• manufacturing 
  • distribution  
  • marketing 

Innovative case studies and design contexts 

  • local and international examples 
  • including textile futures, food futures, industrial design and manufacturing futures  
  • design-driven innovation  
  • Innovative design examples  
  • materials research  
  • innovative application of materials  
  • innovative application of techniques  
  • innovative application of technologies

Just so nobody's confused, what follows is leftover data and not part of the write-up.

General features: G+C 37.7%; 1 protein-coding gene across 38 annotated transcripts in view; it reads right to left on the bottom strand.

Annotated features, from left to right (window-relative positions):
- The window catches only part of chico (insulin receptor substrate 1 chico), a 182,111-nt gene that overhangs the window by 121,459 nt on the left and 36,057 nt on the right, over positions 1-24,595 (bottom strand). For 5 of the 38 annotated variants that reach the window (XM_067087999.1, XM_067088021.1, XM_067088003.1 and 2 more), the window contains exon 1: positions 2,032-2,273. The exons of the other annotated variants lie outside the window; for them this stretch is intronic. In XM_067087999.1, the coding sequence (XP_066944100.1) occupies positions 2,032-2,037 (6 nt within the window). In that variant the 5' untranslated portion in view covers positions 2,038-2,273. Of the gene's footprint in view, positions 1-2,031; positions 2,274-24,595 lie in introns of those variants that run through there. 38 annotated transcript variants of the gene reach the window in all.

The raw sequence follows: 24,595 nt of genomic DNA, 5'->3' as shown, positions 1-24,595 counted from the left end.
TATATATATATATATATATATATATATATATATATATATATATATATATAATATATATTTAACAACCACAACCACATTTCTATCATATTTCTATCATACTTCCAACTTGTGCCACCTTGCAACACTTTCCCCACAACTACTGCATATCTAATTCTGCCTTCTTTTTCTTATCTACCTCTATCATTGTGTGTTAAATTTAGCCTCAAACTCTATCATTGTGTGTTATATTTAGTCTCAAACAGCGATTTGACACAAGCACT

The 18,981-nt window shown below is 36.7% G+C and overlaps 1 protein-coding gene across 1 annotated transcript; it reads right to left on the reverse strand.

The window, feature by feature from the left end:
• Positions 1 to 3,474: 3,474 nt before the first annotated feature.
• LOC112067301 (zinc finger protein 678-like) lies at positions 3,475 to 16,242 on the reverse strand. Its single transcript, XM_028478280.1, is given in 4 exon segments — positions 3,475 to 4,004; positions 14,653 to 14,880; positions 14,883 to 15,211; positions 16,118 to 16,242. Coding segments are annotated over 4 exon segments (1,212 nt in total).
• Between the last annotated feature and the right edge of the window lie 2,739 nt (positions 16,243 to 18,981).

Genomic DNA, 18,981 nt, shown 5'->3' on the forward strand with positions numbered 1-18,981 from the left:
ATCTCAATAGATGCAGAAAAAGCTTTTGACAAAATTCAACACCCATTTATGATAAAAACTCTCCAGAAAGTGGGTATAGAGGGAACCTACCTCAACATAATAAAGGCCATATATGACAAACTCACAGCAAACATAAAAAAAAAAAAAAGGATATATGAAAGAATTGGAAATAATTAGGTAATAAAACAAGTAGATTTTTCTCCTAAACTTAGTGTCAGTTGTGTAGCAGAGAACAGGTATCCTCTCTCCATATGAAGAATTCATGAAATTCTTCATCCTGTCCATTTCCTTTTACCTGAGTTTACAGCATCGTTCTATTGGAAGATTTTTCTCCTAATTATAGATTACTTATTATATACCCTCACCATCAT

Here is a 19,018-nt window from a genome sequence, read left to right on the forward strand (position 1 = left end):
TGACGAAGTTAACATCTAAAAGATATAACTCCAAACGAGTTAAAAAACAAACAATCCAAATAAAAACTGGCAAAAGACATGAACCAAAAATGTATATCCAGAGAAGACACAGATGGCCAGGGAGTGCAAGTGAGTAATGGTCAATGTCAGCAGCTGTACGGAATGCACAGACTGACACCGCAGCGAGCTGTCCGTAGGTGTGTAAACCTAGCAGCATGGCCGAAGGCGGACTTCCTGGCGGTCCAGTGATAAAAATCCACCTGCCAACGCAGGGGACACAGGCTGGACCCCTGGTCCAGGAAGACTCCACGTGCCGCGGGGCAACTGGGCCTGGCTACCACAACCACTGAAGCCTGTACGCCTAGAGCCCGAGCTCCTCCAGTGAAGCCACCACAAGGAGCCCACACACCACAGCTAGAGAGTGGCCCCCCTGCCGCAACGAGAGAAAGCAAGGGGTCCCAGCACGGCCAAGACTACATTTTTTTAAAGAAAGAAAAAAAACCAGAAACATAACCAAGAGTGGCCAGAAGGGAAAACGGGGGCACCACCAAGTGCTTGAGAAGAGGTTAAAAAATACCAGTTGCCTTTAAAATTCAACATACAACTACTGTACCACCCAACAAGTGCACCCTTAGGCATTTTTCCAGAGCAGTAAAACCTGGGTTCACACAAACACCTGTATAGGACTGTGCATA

Conducting Workplace Health and Safety Risk Assessments 

  • workplace  
  • product  
  • user 

Technologies Workshop Safety

  • Management practices for technology teachers including safety and risk management, budgeting, selecting, storing, maintaining and replacing materials, equipment and other resources
  • Safe Operating Procedures, Safety and Risk Management and basic workshop management practices including tool maintenance and materials preparation in a Technologies workshop environment


Learning and teaching strategy and rationale